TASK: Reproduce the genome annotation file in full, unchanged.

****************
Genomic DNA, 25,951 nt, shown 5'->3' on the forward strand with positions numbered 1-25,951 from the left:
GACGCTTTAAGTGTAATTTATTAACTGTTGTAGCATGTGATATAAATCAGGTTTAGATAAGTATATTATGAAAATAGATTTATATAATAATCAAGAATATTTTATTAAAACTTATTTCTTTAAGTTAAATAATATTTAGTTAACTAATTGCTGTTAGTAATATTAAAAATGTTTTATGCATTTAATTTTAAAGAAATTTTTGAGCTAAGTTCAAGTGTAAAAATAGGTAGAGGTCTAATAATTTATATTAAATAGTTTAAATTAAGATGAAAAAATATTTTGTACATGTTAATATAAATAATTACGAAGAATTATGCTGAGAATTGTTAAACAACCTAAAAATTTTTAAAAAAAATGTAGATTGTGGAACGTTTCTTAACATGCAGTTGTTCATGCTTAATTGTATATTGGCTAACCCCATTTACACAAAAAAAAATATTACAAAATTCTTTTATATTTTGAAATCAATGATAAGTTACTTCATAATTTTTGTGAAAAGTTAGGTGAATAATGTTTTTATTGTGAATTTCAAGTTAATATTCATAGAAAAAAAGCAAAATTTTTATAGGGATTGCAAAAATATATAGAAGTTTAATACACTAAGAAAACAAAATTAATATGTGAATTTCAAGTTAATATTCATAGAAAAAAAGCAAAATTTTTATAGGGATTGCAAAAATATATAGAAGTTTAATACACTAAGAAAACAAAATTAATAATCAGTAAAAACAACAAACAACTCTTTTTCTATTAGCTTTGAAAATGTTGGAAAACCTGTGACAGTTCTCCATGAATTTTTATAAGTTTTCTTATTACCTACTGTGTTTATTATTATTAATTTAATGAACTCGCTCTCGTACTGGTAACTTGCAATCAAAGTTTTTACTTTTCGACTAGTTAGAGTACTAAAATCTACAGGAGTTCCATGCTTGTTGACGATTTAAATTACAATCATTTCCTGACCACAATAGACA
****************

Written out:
Genomic DNA, 25,951 nt, shown 5'->3' on the forward strand with positions numbered 1-25,951 from the left:
GACGCTTTAAGTGTAATTTATTAACTGTTGTAGCATGTGATATAAATCAGGTTTAGATAAGTATATTATGAAAATAGATTTATATAATAATCAAGAATATTTTATTAAAACTTATTTCTTTAAGTTAAATAATATTTAGTTAACTAATTGCTGTTAGTAATATTAAAAATGTTTTATGCATTTAATTTTAAAGAAATTTTTGAGCTAAGTTCAAGTGTAAAAATAGGTAGAGGTCTAATAATTTATATTAAATAGTTTAAATTAAGATGAAAAAATATTTTGTACATGTTAATATAAATAATTACGAAGAATTATGCTGAGAATTGTTAAACAACCTAAAAATTTTTAAAAAAAATGTAGATTGTGGAACGTTTCTTAACATGCAGTTGTTCATGCTTAATTGTATATTGGCTAACCCCATTTACACAAAAAAAAATATTACAAAATTCTTTTATATTTTGAAATCAATGATAAGTTACTTCATAATTTTTGTGAAAAGTTAGGTGAATAATGTTTTTATTGTGAATTTCAAGTTAATATTCATAGAAAAAAAGCAAAATTTTTATAGGGATTGCAAAAATATATAGAAGTTTAATACACTAAGAAAACAAAATTAATATGTGAATTTCAAGTTAATATTCATAGAAAAAAAGCAAAATTTTTATAGGGATTGCAAAAATATATAGAAGTTTAATACACTAAGAAAACAAAATTAATAATCAGTAAAAACAACAAACAACTCTTTTTCTATTAGCTTTGAAAATGTTGGAAAACCTGTGACAGTTCTCCATGAATTTTTATAAGTTTTCTTATTACCTACTGTGTTTATTATTATTAATTTAATGAACTCGCTCTCGTACTGGTAACTTGCAATCAAAGTTTTTACTTTTCGACTAGTTAGAGTACTAAAATCTACAGGAGTTCCATGCTTGTTGACGATTTAAATTACAATCATTTCCTGACCACAATAGACA